Gradient-based hyperparameter optimization package with TensorFlow

NOTE: this package is discontinued. Please refer to the new package FARHO at https://github.com/lucfra/FAR-HO

FAR-HO is a more complete and easier-to-use version: this are the main differences and new features. This package will not be updated in the future but will be mantained for reproducibility of experiments in the paper.

The package implements the three algorithms presented in the paper Forward and Reverse Gradient-Based Hyperparameter Optimization (http://proceedings.mlr.press/v70/franceschi17a).

The first two algorithms compute, with different procedures, the gradient of a validation error with respect to the hyperparameters - i.e. the hypergradient - while the last, based on Forward-HG, performs "real time" (i.e. at training time) hyperparameter updates.

![alt text](https://github.com/lucfra/RFHO/blob/master/rfho/examples/0_95_crop.png "Response surface of a small ANN and optimization trajectory in the hyperparameter space. The arrows depicts the negative hypergradient at the current point, computed with Forward-HG algorithm.")

Installation & Dependencies

Clone the repository and run setup script.

git clone https://github.com/lucfra/RFHO.git
cd rfho
python setup.py install

Beside "usual" packages (numpy, pickle, gzip), RFHO depends on tensorflow. Some secondary module depends also on cvxopt (projections) and intervaltree. The core code works without this packages, so feel free to ignore these requirements.

Please note that required packages will not be installed automatically.


Aim of this package is to implement and develop gradient-based hyperparameter optimization (HO) techniques in TensorFlow, thus making them readily applicable to deep learning systems. The package is under development and at the moment the code is not particularly optimized; please feel free to issues comments, suggestions and feedbacks! You can email me at luca.franceschi@iit.it .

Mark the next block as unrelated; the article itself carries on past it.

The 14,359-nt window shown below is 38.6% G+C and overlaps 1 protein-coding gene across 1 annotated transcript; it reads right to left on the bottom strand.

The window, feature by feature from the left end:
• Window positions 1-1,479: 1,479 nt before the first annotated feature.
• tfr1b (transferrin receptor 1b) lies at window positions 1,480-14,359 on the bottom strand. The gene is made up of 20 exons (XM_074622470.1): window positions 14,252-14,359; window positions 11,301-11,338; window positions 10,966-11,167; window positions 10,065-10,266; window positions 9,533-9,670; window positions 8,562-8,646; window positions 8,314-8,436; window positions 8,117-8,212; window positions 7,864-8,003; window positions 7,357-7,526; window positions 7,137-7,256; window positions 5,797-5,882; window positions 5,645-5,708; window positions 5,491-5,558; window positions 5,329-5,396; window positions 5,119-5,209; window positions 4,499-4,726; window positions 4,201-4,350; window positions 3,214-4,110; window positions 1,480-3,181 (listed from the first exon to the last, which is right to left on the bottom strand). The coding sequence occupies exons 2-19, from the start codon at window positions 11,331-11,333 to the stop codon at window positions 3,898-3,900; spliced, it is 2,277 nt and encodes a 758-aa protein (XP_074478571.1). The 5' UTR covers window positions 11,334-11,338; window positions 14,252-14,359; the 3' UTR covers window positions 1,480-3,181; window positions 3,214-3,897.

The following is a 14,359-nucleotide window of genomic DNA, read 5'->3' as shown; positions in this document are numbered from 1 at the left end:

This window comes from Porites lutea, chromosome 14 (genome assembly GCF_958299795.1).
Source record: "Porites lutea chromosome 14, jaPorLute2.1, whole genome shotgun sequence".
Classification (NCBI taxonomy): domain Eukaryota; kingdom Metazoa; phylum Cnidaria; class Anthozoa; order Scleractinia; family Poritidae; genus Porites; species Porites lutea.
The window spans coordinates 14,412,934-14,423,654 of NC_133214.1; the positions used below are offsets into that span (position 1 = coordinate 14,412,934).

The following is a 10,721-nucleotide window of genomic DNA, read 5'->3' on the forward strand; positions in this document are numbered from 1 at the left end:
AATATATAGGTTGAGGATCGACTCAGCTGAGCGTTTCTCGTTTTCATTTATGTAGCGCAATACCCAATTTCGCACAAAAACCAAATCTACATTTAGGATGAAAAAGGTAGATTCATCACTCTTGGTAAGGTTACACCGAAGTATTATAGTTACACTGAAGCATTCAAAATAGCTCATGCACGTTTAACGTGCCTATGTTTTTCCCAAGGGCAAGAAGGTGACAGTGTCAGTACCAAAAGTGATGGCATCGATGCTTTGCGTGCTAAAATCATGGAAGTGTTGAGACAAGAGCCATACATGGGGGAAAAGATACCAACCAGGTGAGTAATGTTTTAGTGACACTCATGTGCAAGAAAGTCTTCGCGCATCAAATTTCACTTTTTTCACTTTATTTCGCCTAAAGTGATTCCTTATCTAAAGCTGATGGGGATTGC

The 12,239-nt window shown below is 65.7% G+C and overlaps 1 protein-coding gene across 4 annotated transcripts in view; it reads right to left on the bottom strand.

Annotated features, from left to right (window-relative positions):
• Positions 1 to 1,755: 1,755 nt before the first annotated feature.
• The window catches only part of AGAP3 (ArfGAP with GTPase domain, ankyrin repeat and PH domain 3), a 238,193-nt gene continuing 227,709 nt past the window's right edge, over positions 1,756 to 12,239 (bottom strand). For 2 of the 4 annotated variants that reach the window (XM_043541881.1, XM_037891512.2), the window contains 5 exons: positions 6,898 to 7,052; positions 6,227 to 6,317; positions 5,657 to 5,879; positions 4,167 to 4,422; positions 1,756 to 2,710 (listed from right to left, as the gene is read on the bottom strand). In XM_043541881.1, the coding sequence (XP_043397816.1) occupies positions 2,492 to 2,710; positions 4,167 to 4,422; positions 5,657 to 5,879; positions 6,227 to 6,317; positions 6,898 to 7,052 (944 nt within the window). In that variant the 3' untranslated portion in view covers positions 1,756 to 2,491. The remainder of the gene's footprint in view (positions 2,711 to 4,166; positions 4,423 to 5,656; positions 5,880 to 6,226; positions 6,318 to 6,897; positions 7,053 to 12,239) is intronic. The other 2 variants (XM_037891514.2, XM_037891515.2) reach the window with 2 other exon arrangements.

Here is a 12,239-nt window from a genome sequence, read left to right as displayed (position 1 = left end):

Quick Start

Core Steps

import rfho as rf
import tensorflow as tf

model = create_model(...)  
w, out = rf.vectorize_model(model.var_list, model.out)

lambda1 = tf.Variable(...)
lambda2 = tf.Variable(...)
training_error = J(w, lambda1, lambda2)
validation_error = f(w)

lr = tf.Variable(...)
training_dynamics = rf.GradientDescentOptimizer.create(w, lr=lambda1, loss=training_error)

hyper_dict = {validation_error: [lambda1, lambda2, lr]}
hyper_opt = rf.HyperOptimizer(training_dynamics, hyper_dict, method=rf.ForwardHG)

hyper_batch_size = 100
with tf.Session().as_default():
    hyper_opt.initialize()  # initializing just once corresponds to RTHO algorithm
    for k in range(...):
        hyper_opt.run(hyper_batch_size, ....)  

1 This is gradient-based optimization and for the computation of the hyper-gradients second order derivatives of the training error show up (even tough no Hessian is explicitly computed at any time); therefore, all the ops used in the model should have a second order derivative registered in tensorflow.

2 For the hyper-gradients to make sense, hyperparameters should be real-valued. Moreover, while ReverseHG should handle generic r-rank tensor hyperparameters (tested on scalars, vectors and matrices), in ForwardHG hyperparameters should be scalars or vectors.

Which Algorithm Do I Choose?

Forward and Reverse-HG compute the same hypergradient, so the choice is a matter of time versus memory!

alt text

The real-time version of the algorithms can dramatically speed-up the optimization.

The Idea Behind

The objective is to minimize some validation function E with respect to a vector of hyperparameters lambda. The validation error depends on the model output and thus on the model parameters w. w should be a minimizer of the training error and the hyperparameter optimization problem can be naturally formulated as a bilevel optimization problem.
Since these problems are rather hard to tackle, we
explicitly take into account the learning dynamics used to obtain the model
parameters (e.g. you can think about stochastic gradient descent with momentum), and we formulate HO as a constrained optimization problem. See the paper for details.

Code Structure


If you use this, please cite the paper.